How not to make my father’s sardine achar

Around mid-July become deeply maudlin and morose. Be confused about why colours seem muted, sounds seem dulled, about why you’re suddenly short-tempered and tetchy with your family. Wonder if you have a hormone imbalance. Check for pain or injury. When you find nothing glaringly wrong, wonder if mood swings characterise anxiety or depression.

Days later, when you see flash-frozen sardines at the fishmonger, pounce before anyone else has a chance to buy them. Beam at the cashier, thrilled that you’ll soon be eating your father’s famous sardine achar, while you silently run through the list of ingredients you’ll need.

Corriander; fresh.
Green chilli; fresh.
Black pepper; finely ground.
Chilli powder.
Fenugreek seeds; optional.
Mustard seeds.
Curry leaves; fresh.
Garlic; crushed.
Ginger; minced.

Put the sardines in the freezer when you get home. Promise yourself that you’ll defrost them at the weekend, when you’ll have more time to devote. Put the rest of the shopping away.

When the weekend arrives, be so busy that you don’t have time to even think about the sardines.

When Monday returns with tedious regularity, make a mental note to defrost the sardines on Wednesday — hump days were meant for distractions.

Repeat this process every few days till the end of July. Allow a worry, the shape and size of a frozen sardine, to nestle in your short-term memory, its nose pointing to something buried deeper. Let it defrost.

Occasionally notice the puddles of emotion created by the defrosting sardine memory-marker tucked between your synapses. Try to peer into these puddles for clues to the catalyst for your erratic temper, the elusive root cause that sits at the edge of your brain, on the tip of your tongue, always just out of reach. Conclude that nobody ever received wisdom in the puddles from defrosting sardines. Not even Joan of Arc.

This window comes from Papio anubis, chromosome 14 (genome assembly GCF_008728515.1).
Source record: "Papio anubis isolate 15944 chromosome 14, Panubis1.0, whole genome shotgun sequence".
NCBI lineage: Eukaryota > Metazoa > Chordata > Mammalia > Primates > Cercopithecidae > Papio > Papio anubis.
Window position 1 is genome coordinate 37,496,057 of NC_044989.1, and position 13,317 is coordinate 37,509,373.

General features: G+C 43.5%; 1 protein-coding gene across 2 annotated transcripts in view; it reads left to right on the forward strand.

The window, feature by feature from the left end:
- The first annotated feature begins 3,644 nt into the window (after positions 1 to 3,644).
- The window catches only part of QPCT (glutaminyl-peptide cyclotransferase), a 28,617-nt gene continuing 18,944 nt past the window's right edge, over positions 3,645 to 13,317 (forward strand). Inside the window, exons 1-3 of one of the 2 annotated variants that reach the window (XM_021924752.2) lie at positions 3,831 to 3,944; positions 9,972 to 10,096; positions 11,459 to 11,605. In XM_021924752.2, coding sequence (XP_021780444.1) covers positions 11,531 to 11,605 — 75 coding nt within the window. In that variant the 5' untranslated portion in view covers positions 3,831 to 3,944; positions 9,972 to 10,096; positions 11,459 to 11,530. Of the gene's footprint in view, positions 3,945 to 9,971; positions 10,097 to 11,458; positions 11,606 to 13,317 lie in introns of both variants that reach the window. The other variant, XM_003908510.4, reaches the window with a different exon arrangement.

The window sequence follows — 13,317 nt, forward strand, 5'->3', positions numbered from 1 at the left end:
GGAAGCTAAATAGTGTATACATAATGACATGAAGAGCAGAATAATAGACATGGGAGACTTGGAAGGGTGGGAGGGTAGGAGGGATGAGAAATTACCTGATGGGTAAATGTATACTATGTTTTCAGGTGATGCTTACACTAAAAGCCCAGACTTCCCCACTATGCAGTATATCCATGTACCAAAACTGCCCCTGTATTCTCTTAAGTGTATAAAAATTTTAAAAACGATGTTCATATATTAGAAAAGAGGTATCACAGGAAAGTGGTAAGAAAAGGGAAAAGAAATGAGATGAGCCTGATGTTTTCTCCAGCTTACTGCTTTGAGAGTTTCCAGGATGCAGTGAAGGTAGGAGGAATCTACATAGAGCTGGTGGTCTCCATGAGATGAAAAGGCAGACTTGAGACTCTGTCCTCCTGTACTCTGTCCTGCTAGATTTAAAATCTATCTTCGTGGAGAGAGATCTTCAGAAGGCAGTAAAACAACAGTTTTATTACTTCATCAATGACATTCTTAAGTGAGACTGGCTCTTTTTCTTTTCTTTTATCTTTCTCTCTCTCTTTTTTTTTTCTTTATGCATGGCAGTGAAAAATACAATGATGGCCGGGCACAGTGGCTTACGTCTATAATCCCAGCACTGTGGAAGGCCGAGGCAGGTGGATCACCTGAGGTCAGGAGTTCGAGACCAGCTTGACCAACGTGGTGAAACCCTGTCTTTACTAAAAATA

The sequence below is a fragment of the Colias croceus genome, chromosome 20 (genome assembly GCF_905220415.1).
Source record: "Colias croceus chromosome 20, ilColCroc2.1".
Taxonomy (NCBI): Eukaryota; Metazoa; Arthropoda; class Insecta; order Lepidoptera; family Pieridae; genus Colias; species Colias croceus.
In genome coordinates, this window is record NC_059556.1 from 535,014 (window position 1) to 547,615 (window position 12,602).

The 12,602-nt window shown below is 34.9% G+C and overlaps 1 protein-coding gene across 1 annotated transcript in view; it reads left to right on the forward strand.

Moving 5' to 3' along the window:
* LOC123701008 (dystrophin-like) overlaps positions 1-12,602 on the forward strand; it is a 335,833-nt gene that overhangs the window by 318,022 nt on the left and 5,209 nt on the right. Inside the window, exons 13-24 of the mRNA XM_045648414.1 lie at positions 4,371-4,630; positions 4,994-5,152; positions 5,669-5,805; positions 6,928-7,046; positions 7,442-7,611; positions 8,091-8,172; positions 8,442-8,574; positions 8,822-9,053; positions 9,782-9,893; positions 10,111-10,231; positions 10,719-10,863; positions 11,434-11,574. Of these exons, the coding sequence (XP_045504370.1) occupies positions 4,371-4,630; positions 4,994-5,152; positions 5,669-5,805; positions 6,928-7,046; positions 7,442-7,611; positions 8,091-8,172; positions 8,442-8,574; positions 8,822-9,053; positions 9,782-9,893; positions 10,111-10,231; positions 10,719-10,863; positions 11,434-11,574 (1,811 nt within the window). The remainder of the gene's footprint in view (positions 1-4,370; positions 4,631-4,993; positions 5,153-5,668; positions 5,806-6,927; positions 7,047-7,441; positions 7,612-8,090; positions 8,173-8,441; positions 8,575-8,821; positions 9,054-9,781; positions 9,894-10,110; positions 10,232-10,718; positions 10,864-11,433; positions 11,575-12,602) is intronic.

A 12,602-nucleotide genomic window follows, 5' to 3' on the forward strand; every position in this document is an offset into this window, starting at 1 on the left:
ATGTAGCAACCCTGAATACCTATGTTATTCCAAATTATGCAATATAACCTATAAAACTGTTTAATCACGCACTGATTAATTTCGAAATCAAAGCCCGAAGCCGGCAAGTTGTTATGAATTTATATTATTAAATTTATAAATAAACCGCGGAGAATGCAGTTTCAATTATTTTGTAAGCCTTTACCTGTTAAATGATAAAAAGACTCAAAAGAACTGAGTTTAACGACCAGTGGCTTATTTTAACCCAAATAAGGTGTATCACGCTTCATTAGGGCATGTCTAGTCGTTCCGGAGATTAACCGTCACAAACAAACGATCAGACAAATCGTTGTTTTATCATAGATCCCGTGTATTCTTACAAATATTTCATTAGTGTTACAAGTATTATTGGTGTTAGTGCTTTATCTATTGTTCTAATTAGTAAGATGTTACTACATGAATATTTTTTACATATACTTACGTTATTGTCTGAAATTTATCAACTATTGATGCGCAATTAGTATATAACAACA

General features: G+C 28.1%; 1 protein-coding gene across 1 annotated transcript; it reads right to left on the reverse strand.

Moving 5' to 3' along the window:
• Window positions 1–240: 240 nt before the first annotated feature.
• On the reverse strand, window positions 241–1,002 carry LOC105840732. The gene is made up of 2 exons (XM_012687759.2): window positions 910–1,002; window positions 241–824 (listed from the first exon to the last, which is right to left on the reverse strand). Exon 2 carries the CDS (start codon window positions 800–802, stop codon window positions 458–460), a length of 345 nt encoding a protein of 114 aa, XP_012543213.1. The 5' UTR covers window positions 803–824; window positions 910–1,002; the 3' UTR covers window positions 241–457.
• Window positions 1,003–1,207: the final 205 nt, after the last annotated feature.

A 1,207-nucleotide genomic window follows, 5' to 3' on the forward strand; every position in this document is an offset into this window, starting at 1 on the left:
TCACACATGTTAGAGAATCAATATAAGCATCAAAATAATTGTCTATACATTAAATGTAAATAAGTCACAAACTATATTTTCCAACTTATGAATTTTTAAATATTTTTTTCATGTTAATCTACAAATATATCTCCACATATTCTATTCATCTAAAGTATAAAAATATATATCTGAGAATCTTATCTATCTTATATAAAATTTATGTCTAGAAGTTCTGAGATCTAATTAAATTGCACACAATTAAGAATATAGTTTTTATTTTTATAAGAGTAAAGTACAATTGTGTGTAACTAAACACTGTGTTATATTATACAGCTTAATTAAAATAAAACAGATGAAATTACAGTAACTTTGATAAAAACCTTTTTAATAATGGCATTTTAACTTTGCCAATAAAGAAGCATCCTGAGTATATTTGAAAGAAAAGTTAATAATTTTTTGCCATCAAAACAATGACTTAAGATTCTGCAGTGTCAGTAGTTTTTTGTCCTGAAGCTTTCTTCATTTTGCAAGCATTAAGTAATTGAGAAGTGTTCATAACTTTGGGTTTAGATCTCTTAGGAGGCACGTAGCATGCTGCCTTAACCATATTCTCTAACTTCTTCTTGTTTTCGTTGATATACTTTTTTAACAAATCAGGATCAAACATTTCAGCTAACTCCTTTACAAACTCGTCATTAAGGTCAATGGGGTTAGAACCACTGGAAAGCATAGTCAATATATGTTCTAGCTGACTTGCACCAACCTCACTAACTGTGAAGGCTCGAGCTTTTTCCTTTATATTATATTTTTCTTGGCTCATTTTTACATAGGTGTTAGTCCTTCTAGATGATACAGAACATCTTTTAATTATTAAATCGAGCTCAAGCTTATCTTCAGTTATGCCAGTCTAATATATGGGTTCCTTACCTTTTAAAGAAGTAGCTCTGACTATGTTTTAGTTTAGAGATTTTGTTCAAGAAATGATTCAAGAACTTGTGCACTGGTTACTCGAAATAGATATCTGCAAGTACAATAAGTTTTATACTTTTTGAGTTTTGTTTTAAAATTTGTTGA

As July metamorphoses into August, realise that it has been 22 years since your father died. Be caught between sadness, shock, and shame that you no longer mark the day, but when your oldest child asks you a question about your childhood, perk up. Narrate a rambling story about the time your mother and her friends so successfully threw a surprise Father’s Day party, that your father turned up in his lungi and undershirt, thoroughly surprised. Allow the knot of emotion in the pit of your stomach to loosen.

Resolve to make the sardine achar next weekend, and mark the day next year.

*Note: the sardine achar recipe is actually my mother’s, but after my father’s takeover of the kitchen, it became one of his signature dishes.

Image credit: Pixabay/elle_kh

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2 Comments on “How not to make my father’s sardine achar”

    • Thank you! It’s so strange, isn’t it, this grief thing? It morphs and changes and reshapes in unpredictable ways.

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